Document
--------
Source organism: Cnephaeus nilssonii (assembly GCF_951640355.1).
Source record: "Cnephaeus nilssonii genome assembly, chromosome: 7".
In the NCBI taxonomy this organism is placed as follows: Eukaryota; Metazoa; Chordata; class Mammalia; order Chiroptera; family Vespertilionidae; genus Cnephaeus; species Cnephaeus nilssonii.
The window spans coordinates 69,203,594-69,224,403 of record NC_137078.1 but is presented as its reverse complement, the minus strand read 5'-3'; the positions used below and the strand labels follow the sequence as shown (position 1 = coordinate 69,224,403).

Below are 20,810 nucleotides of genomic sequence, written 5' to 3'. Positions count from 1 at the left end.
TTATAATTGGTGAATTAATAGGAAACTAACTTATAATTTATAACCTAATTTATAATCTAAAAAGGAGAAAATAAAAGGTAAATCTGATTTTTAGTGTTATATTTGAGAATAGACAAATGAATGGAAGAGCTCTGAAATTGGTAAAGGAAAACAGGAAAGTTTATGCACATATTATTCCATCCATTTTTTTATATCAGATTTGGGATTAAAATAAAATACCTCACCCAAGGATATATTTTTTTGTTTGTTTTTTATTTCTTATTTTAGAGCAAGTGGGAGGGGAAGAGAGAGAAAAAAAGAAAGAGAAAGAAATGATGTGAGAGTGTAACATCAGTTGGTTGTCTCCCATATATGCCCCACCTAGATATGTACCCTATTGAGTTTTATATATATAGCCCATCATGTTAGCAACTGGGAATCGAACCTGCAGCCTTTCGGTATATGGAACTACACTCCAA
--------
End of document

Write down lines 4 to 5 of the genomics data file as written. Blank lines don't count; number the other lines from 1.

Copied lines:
The window spans coordinates 69,203,594-69,224,403 of record NC_137078.1 but is presented as its reverse complement, the minus strand read 5'-3'; the positions used below and the strand labels follow the sequence as shown (position 1 = coordinate 69,224,403).

Below are 20,810 nucleotides of genomic sequence, written 5' to 3'. Positions count from 1 at the left end.